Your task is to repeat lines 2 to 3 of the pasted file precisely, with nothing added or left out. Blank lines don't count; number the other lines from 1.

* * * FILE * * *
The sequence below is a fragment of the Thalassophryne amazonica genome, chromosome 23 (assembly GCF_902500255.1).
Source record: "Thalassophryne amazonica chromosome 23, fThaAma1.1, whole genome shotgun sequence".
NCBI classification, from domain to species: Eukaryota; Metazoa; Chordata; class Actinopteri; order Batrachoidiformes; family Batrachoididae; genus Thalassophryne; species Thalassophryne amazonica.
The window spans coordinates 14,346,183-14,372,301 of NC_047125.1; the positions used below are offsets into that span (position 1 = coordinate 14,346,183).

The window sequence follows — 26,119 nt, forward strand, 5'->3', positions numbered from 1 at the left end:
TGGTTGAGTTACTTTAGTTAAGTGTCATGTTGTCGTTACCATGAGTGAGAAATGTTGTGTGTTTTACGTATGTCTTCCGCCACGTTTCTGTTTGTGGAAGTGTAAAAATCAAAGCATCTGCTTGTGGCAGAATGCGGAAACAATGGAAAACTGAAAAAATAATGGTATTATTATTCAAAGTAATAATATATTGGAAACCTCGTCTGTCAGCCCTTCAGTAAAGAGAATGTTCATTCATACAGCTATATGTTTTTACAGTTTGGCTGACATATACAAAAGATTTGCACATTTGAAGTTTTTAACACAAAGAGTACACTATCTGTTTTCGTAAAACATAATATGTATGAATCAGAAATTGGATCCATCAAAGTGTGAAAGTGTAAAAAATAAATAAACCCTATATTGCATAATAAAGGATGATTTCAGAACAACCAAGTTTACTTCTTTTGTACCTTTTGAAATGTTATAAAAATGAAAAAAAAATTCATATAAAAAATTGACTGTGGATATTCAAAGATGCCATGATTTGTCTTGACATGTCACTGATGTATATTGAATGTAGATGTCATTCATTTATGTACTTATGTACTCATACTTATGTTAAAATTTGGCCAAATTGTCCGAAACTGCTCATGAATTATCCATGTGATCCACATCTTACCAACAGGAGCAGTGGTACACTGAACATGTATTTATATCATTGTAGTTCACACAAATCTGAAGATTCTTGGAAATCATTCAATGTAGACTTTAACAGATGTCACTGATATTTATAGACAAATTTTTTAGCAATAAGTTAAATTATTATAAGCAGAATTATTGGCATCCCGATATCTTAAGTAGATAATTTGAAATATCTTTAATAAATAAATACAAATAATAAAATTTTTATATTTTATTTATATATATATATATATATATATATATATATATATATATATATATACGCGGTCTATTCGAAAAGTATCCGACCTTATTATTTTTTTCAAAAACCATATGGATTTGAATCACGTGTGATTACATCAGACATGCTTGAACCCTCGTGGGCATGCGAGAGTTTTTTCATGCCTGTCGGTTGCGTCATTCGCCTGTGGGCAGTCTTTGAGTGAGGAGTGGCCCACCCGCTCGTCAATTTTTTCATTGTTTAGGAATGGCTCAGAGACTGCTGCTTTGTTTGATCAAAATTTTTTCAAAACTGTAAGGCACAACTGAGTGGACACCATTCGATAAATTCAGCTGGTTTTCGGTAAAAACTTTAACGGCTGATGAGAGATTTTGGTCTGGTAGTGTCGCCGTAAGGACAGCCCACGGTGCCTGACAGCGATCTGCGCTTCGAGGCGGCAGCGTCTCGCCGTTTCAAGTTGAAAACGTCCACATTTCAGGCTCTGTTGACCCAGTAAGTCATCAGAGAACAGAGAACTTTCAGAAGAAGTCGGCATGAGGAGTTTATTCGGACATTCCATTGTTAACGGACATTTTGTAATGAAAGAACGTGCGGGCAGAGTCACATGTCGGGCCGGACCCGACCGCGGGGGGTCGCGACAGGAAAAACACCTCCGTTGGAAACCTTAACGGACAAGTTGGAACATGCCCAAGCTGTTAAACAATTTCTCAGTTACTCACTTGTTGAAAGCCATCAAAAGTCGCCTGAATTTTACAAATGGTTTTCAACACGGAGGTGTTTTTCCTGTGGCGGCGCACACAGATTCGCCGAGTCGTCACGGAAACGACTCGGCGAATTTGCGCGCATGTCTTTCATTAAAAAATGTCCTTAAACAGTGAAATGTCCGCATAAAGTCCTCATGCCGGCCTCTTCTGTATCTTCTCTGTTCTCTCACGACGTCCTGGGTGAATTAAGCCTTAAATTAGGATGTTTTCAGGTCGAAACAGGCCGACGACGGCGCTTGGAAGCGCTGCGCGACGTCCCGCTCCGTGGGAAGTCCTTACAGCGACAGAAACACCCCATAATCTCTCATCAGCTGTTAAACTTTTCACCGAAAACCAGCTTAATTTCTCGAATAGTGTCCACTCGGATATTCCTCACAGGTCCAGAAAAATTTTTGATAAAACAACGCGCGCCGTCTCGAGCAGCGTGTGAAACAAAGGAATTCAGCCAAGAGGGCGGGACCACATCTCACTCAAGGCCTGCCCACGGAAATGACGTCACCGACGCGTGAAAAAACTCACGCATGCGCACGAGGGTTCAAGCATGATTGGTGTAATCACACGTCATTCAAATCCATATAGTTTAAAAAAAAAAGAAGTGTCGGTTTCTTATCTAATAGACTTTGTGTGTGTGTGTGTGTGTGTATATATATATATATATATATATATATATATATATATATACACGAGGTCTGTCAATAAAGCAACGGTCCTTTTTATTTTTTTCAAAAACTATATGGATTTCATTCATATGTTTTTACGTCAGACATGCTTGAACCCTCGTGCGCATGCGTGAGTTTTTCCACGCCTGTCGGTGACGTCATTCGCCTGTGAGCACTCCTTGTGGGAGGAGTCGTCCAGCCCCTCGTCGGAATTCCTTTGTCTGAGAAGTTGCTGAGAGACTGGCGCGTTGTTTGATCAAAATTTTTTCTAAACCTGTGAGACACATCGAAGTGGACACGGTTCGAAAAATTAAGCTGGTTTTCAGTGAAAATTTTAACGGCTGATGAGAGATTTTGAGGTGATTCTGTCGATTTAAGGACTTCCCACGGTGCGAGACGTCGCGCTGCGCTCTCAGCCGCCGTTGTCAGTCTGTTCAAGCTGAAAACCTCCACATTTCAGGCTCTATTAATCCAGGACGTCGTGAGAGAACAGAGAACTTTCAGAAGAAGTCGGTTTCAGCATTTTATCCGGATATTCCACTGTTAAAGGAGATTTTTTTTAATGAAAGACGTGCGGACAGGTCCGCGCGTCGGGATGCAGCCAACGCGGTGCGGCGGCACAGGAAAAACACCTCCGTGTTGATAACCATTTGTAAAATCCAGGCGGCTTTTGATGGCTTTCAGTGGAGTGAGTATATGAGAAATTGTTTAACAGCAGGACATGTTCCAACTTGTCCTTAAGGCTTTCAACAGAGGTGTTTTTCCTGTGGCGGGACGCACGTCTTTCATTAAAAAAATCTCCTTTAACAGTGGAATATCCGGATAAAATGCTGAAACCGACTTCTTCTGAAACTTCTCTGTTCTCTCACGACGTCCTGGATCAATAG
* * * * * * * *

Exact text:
Source record: "Thalassophryne amazonica chromosome 23, fThaAma1.1, whole genome shotgun sequence".
NCBI classification, from domain to species: Eukaryota; Metazoa; Chordata; class Actinopteri; order Batrachoidiformes; family Batrachoididae; genus Thalassophryne; species Thalassophryne amazonica.